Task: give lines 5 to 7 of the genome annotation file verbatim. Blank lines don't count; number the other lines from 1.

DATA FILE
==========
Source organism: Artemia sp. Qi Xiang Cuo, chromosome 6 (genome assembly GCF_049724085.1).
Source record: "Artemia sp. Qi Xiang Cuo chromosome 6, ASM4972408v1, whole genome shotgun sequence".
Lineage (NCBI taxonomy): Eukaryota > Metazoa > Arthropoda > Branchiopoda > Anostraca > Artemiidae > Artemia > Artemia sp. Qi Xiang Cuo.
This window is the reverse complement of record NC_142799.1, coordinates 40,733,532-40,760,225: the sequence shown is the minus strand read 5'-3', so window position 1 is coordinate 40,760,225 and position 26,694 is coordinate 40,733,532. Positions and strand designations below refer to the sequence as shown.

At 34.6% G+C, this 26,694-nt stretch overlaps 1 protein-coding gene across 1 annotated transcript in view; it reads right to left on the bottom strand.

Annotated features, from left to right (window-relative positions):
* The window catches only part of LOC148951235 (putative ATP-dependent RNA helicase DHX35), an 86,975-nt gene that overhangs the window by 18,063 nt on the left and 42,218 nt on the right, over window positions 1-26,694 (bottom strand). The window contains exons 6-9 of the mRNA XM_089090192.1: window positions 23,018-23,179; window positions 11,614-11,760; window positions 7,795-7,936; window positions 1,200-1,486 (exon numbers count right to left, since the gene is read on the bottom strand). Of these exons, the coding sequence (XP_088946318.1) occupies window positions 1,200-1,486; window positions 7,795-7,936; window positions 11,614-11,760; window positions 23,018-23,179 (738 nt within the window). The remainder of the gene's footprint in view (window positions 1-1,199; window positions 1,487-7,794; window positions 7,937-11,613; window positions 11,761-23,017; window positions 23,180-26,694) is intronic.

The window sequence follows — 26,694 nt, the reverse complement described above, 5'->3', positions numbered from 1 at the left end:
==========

At 34.6% G+C, this 26,694-nt stretch overlaps 1 protein-coding gene across 1 annotated transcript in view; it reads right to left on the bottom strand.

Annotated features, from left to right (window-relative positions):
* The window catches only part of LOC148951235 (putative ATP-dependent RNA helicase DHX35), an 86,975-nt gene that overhangs the window by 18,063 nt on the left and 42,218 nt on the right, over window positions 1-26,694 (bottom strand). The window contains exons 6-9 of the mRNA XM_089090192.1: window positions 23,018-23,179; window positions 11,614-11,760; window positions 7,795-7,936; window positions 1,200-1,486 (exon numbers count right to left, since the gene is read on the bottom strand). Of these exons, the coding sequence (XP_088946318.1) occupies window positions 1,200-1,486; window positions 7,795-7,936; window positions 11,614-11,760; window positions 23,018-23,179 (738 nt within the window). The remainder of the gene's footprint in view (window positions 1-1,199; window positions 1,487-7,794; window positions 7,937-11,613; window positions 11,761-23,017; window positions 23,180-26,694) is intronic.